General Võ Nguyên Giáp wrote in his memoir that the Spratly archipelago played a very vital role not only in the marine routes in the East Sea, but also as strategic guarding positions for Việt Nam. 

The North Việt Nam army liberated Song Tử Tây Island on April 14th, Sơn Ca Island (Sand Cay) on the 25th, then Nam Yết (Namyit) Island on the 27th, Sinh Tồn (Sin Cowe) Island on the 28th and the Great Trường Sa Island on the 29th, one day ahead of the liberation of Sài Gòn on April 30, 1975, putting the end to the long war that separated the north and south of the country.

Back then, it took them a little more than two weeks to move from island to island and re-confirm Việt Nam's sovereignty and territorial integrity over the Spratlys in the East Sea.

This month, I took a marine voyage revisiting some of the islands in peace time, and was fortunate enough to see a school of dolphins swimming in front of our ship. 

OUTPOST: The lighthouse on Sinh Tồn island offers sanctuary in times of trouble. VNS Photo Mỹ Hà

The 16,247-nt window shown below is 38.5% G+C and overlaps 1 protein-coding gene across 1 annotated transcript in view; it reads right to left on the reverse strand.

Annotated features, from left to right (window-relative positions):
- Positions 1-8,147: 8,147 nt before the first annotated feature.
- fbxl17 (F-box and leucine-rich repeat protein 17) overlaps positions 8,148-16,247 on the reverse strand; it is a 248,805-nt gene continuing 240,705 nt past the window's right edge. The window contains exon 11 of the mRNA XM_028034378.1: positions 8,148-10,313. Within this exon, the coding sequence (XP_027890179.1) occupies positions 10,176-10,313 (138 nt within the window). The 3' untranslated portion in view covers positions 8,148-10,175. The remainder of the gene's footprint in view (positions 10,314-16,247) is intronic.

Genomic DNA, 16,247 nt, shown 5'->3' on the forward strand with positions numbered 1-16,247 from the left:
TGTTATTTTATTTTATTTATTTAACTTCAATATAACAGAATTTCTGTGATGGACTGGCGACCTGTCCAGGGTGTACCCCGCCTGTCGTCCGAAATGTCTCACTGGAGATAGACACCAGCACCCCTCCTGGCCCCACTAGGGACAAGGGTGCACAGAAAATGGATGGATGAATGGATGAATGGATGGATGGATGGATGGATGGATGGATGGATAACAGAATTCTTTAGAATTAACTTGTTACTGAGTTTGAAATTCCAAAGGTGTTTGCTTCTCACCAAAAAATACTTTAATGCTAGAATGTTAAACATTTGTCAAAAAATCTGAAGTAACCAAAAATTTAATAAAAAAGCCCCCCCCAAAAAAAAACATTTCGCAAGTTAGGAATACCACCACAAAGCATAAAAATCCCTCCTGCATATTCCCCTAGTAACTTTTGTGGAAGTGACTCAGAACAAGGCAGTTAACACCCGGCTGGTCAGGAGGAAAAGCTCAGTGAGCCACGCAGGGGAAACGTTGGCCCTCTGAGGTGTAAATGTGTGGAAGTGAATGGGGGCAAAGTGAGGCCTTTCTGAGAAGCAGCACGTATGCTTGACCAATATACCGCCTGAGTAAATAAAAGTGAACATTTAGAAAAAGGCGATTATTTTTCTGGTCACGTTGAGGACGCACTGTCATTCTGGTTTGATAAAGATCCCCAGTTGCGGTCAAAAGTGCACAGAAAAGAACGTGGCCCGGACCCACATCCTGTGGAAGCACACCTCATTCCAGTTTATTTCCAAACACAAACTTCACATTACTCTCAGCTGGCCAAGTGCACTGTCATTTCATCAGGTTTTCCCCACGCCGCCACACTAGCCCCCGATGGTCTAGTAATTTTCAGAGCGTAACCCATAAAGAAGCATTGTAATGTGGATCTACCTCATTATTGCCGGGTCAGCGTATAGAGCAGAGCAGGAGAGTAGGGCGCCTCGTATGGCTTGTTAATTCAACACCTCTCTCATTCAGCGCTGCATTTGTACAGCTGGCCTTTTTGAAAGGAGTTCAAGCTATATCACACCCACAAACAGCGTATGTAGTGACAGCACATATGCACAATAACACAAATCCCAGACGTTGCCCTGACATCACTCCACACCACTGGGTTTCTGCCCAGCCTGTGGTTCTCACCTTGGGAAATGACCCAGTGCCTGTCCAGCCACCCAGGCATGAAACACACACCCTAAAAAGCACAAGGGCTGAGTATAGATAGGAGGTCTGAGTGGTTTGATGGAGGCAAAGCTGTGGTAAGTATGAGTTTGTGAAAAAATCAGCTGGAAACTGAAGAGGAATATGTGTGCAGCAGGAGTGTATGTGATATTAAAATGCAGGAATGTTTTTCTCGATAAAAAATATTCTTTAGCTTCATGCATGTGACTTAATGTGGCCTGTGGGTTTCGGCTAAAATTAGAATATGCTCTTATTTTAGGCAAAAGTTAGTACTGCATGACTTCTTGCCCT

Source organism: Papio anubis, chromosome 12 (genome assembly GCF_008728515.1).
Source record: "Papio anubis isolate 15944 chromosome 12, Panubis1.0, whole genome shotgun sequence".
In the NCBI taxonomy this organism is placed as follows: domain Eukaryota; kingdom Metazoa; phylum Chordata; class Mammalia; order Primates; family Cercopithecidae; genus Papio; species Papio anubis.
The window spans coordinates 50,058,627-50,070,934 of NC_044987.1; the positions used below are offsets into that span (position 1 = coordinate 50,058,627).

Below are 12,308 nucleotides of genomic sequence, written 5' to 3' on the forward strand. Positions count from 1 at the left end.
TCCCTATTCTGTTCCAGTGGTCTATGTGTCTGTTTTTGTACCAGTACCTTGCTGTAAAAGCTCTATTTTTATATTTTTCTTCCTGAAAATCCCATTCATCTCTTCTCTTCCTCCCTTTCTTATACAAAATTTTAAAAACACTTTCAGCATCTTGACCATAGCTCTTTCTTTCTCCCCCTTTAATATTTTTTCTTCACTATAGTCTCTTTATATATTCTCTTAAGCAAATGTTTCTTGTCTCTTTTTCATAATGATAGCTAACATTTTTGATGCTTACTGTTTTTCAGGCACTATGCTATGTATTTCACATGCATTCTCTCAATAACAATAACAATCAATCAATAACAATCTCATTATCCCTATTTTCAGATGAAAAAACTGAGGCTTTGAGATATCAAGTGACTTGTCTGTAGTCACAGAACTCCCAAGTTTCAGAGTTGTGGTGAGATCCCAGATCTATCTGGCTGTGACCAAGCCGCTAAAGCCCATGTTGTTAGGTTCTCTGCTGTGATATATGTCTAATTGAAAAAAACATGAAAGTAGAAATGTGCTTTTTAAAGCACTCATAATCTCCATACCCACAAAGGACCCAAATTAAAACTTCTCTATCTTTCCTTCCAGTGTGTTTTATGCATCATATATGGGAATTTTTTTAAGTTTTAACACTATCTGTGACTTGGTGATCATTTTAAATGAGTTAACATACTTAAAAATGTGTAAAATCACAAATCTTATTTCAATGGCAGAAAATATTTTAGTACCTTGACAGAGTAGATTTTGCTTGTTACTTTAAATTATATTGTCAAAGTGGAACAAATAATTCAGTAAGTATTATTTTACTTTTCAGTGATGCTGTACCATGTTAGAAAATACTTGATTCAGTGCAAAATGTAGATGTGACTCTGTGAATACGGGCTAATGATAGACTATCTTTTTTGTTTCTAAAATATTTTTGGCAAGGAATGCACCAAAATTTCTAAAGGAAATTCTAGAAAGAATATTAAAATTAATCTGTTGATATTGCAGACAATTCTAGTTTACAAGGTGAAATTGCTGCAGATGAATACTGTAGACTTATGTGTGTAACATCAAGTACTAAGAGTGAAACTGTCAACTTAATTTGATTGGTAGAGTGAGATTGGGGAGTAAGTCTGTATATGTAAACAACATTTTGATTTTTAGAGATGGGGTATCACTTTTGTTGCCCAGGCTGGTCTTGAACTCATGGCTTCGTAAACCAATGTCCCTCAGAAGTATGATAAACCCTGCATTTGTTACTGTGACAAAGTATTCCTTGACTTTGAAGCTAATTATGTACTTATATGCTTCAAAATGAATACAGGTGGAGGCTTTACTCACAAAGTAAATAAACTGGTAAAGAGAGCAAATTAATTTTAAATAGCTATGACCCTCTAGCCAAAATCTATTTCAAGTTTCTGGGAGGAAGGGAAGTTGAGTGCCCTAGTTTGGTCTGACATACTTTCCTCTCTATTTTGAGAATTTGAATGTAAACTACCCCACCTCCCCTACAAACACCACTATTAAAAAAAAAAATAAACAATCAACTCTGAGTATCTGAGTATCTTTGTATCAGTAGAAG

Song Tử Tây, Sinh Tồn and Great Trường Sa islands have become much greener havens among the waves. Strong seawater-resistant trees have been planted on the islands, green vegetables are precious, yet grown scattered on the islands. Fresh meat and poultry get transported by ship to the lands on a monthly basis. 

But some hardships on the islands never change: the sunshine, the tropical storms and strong wind are always abundant. They have been the prime source for generating energy on the islands: solar panels and wind turbines have been mobilised to provide electricity for lighting.

"We moved here from Khánh Hòa Province," says Nguyễn thị Xuân Hồng, 33, a mother of two on Song Tử Tây island.

"Life is tranquil here. Sometimes we have an electricity cut, and tap water limited. Our extended family also lives on another island off Khánh Hòa coast, so I went to live with them when I was six-month pregnant and gave birth to our second child. When he was three months old, we both moved here to settle down to work."

Like her neighbours, they plant their own vegetables. As long as the children are small and go to primary school, the family can still stay on the island. But when they go to secondary school, they will have to consider moving or sending their child to a new community that's bigger.